Step 4 – Conveyancing

Your solicitor’s role

Our role is to:

  • check the contract – noting special conditions
  • check the Vendors statement
  • completing VOI and a Client Authorisation
  • do a title search
  • apply for property and statutory certificates
  • lodge a caveat (if instrcuted to do so)
  • prepare the transfer of land
  • stamp duty
  • deal with your bank on your behalf
  • arrange settlement on the PEXA platform

advise you and generally look after your interests

Check the contract

We check the contract, noting the terms and any special conditions as to finance, building inspection, planning permit, building works or otherwise, or if there is GST or stamp duty savings. We will peruse the contract for any unusual conditions and discuss the terms with you.

Check the Vendors Statement

We peruse the section 32 statement checking the title and plan of subdivision and certificates that are attached and will again advise you of anything that appears out of the ordinary.

Verification of Identity (VOI) and Client Authorisation

An important part of the conveyancing process is completion of identity checks. We do this either face to face or you attend the local Australia Post. Typically, you will need to provide your Passport and Drivers Licence and if there has been a change of name a copy of your Marriage Certificate. As well, you will need to sign a Client Authorisation

Title Search

In all cases, we order a title search to confirm the title particulars and check that the vendor is the registered proprietor. We also note all of the encumbrances, particularly any dealings that have not been disclosed in the Vendor’s Statement.


As soon as there is a binding document of sale, you may lodge a caveat against the vendor’s title, noting your interest in the land.

A caveat is a notice, which the Title’s Office endorses, on the vendor’s title and gives anyone searching the vendor’s title notice of your claim or interest in the land. This helps to protect your interest in the land in the event that the vendor attempts to again sell the land or borrow against it. In this situation, you still would have your contractual rights against the vendor in damages, but if you lodge a caveat, this would give you absolute priority over anyone lodging a subsequent document.

We recommend you lodge a caveat to protect your interests. The government fees are approximately $65 per caveat and fees for preparation and lodging are $95.

We will seek your instructions as to whether you wish us to lodge the caveat on your behalf.

Property Certificates

We will apply for various property certificates. The certificates allow us to calculate the adjustments for the settlement statement. If there are any arrears of rates or land tax owing these will be shown on the certificates and adjusted against the vendor. Ditto for body corporate fees.

The Planning Certificate is important for zoning. If there have been building works in the last 7 years we can apply for a building certificate which will disclose that permits have been issued and final inspections have been carried out.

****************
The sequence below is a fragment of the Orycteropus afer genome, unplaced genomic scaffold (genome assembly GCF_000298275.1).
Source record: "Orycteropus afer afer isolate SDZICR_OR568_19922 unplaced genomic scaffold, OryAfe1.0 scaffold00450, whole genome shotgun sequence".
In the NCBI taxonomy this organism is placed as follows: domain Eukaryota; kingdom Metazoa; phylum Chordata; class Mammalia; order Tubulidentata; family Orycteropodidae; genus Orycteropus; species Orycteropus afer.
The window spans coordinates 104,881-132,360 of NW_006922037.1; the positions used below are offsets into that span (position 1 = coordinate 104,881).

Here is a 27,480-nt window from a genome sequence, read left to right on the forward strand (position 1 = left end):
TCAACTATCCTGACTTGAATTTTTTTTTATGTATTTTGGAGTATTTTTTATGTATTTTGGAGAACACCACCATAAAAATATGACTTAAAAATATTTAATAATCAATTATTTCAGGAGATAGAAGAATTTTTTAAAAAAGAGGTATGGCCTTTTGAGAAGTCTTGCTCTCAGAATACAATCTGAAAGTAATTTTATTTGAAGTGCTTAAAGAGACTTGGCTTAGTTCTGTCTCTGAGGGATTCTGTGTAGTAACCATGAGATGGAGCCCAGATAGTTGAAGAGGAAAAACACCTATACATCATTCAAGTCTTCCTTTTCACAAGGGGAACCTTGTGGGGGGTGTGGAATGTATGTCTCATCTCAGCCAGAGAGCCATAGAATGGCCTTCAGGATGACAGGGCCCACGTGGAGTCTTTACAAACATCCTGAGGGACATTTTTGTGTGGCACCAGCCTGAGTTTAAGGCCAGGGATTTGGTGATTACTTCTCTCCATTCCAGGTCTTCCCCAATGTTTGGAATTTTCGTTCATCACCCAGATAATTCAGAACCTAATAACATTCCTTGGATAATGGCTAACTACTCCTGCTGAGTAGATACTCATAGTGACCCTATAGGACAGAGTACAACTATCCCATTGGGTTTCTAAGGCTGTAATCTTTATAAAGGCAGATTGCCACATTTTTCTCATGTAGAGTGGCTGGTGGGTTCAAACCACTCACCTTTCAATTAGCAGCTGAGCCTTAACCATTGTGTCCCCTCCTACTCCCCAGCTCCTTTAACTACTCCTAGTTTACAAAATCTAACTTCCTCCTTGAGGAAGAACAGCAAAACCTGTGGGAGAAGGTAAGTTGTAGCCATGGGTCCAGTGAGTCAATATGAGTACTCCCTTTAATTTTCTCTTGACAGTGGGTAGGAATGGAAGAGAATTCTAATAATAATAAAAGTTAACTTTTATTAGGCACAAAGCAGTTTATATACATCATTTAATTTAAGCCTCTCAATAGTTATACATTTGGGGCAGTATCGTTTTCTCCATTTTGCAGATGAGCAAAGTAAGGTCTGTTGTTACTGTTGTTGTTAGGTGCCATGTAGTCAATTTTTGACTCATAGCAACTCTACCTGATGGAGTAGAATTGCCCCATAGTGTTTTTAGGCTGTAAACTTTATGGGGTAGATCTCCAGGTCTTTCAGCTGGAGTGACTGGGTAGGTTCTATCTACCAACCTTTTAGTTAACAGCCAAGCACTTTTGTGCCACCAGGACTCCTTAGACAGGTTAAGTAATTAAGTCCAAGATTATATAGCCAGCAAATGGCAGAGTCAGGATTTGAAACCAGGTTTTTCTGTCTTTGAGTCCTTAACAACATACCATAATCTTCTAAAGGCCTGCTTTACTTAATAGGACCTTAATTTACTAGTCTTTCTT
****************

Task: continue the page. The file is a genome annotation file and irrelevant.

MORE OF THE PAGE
As in the preceding section we recommend you have Title Insurance. Ask us if you want further advice on Title Insurance and how to obtain a policy.


If you have signed the contract “and/or nominee” we will discuss with you whether you will be nominating. You can nominate any other person or company provided there is no additional consideration, no option and no development involved. Nominating requires a nomination form and statutory declaration prescribed by the State Revenue Office Victoria

Transfer of Land

We will prepare the transfer of land document by which you will be shown on the title. Your full name(s) and address need to be verified.

If there is to be more than one owner you need to specify whether ownership is joint or as tenants in common. What is the difference?

Joint Ownership

This is usually the choice of married couples and each owner has an equal share of the property. The rights of survivorship apply thus if one party dies the property becomes the sole property of the other

Tenants in Common

Partners/investors will usually elect to be shown on title as tenants in common as 50/50, 75/25 90/10 or some other combination. The rights of survivorship do not apply. A partner can sell or transfer his share or can be transferred in accordance with the terms of a will.

There are some other alternatives which will involve drawing up a Declaration of Trust. This can often be the case with couples who are married for the second time and one or the other has children from a previous relationship.

Stamp Duty

Deal with the State Revenue Office on your behalf, calculate stamp duty and check if any exemptions or concessions or grants apply

Stamp Duty Trusts and Land Tax

If you are purchasing as a Trustee of a trust you must tell us beforehand as the SRO require to be informed of the Trust as part of the stamp duty assessment.

And as the Trustee of a trust, it is your obligation to inform the SRO Land Tax (SRO link) department of the Trust arrangement(s). If you don’t, the SRO can impose punitive surcharge land tax rates year on year.

Your Bank

You need to advise your bank/broker that we are acting as your solicitor. We will liaise with your bank and organise settlement with the bank’s settlement section

When you are ready simply fill out the online buying instruction form and we’ll take care of the rest, including giving you a fixed price quote.

Instant Enquiry